No Place Like Home: Teaching Where I Was Taught

OrtizBy Jenny Ortiz

I knew going to back to St. John’s University after being away for two years as I earned my MFA degree would make me an outsider. At least that’s what I thought. I was no longer a student; the events, the fliers for the dances, and the cafeteria no longer belonged to me. I was part of the faculty now. However, I soon discovered that having been a student at the university only two years earlier, I was privy to some things faculty members normally don’t have access to. Teaching where I once studied: Hindsight 101.

You’re Not Sneaky!

The very beginning of the semester I tell students to keep their phones on vibrate or put away. It’s a common practice among all professors. However, I add the line: you’re not sneaky. I can see you trying to text your friend. I know you’re on Facebook.  If you are going to insist on texting, then let me demonstrate the proper way of texting without getting caught. This tends to surprise my students and, for the most part, they don’t use their phones in class.

My students have laptops given to them by the university. I can’t tell them not to bring the laptops in, but when they have their laptops out, I know they’re on Facebook. How do I know this? Every time I brought my laptop to class I was doing everything but taking notes. What I tell my students is this: you’re on Facebook. Fine. However, if I ask you a question, you should know the answer. If you don’t, you have to turn off the computer. I’ve found that with this knowledge, my students don’t even let me ask questions; rather they are quick to discuss the material we’re learning that day. Why? So they can prove to me they can multi-task.

Why Don’t We Be Friends?

Given that I graduated from STJ, I’ve been able to bond with my students. St. John’s students are smart, but sometimes we like to take the easy way out. In order to challenge us, we must be entertained. With this in mind, I’ve developed lesson plans and discussions that revolve around my students’ interests. While it may seem that the class is easy, they’re working hard. This semester, my students read twenty short stories, wrote ten reading responses, had weekly quizzes, a midterm, a final and wrote three major essays. They say I’m tough on them.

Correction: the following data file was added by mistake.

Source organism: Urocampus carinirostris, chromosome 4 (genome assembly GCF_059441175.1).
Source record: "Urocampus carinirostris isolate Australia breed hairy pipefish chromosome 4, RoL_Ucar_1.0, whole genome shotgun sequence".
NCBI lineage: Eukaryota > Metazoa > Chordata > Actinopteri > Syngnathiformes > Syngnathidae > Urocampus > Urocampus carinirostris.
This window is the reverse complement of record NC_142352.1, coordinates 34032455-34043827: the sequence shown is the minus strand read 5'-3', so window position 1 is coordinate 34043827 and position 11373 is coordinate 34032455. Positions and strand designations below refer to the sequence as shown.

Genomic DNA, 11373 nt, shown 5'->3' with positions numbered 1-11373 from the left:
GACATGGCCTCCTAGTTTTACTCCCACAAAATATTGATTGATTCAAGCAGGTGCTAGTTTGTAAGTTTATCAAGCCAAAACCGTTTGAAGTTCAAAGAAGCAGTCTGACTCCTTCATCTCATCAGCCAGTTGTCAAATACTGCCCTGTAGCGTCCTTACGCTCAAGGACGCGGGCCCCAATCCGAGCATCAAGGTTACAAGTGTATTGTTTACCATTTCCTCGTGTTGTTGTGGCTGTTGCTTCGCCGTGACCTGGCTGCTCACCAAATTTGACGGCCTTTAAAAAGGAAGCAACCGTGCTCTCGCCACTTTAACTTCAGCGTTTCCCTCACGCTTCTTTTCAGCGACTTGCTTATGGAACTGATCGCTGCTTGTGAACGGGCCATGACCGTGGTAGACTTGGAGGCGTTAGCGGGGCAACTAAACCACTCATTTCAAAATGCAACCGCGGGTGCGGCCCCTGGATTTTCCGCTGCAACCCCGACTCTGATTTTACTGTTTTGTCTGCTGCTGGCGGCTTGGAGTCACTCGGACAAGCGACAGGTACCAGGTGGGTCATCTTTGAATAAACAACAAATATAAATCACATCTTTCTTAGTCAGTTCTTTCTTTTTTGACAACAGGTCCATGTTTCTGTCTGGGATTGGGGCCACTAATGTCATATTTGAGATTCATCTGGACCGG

For as much work as I give them, I also cut them some slack. They’re all hard workers, some hold two jobs while taking a full credit load. Many of them are leaders on campus, which takes a lot of time and energy. As a student, I was active on campus and know that leadership roles are demanding. The fact they can even drag themselves to class after a three hour meeting for Resident Assistants, tells me they take college seriously.

The Campus is Circular

Anyone who is new to St. John’s is going to get lost. The campus is huge; it was built on a golf course. How do I know this? I spent my three years at STJ as not only a tour guide, but as a  summer orientation leader. I know more fun facts about St. John’s than I’d care to admit. Nonetheless, this information has helped me with two things: bonding with my students and knowing where I’m going. I know where my classes are, how long it’ll take for me to get from my office to said classroom, where to get the best food on campus, as well as avoiding the crush of students getting out of classes.

Hail Yoda

Finally, the best thing about working at STJ would have to be seeing my old professors and mentors. I’d be lost without my former Spanish professor. She took me under her wing when I first started teaching at St. John’s. She showed me the Adjunct Office, how to print things out, and gave me all the inside information I needed. Aside from her, I get to see all my former English professors; once again, I’m a writer among a community of writers. I’ve come back home and am re-acquainting myself with people and places.

I have established myself as an adjunct professor in a community where I once thrived in as a student. I’m living proof that, yes, Dorothy, you can go home.

About the Freeway Flyer: Jenny Ortiz is a quite serious 23-year-old New Yorker, except when unicorns (specifically chubby unicorns) are involved. When she isn’t pleading with Kurt Sutter via Twitter to be her mentor, she is teaching at St. John’s University, Adelphi University, and LaGuardia Community College (see, quite serious). When she isn’t teaching, she’s hanging out with her friends showing off our earth and water bending skills (not serious, but super fun).  When she is alone and it’s raining, she likes to read Haruki Murakami, or listen to the Broken Bells and daydream.  If you want to be a fan, you can read Jenny’s work on fictionatwork.com, Blink-ink.com, Jersey Devil Press, dogeatcrow.com, Eighty Percent Magazine and InkSpill Magazine…or you can follow her on Twitter: twitter.com/jnylynn.

You might also like
1 Comment
  1. Lance_Eaton says

    Hi Jenny

    (Can ya tell I’m catching up on my reading during my break?). I teach at some of the schools I graduated from as well. It’s nice because I can say to my students, “I sat in that chair” because I’m in a classroom that I taught.

    One other idea about using laptops. I require students to email their notes at the end of class and if their notes aren’t substantial enough; they get called on it. (This also gives me insight as to how much students are getting from the class).

Leave A Reply

Your email address will not be published.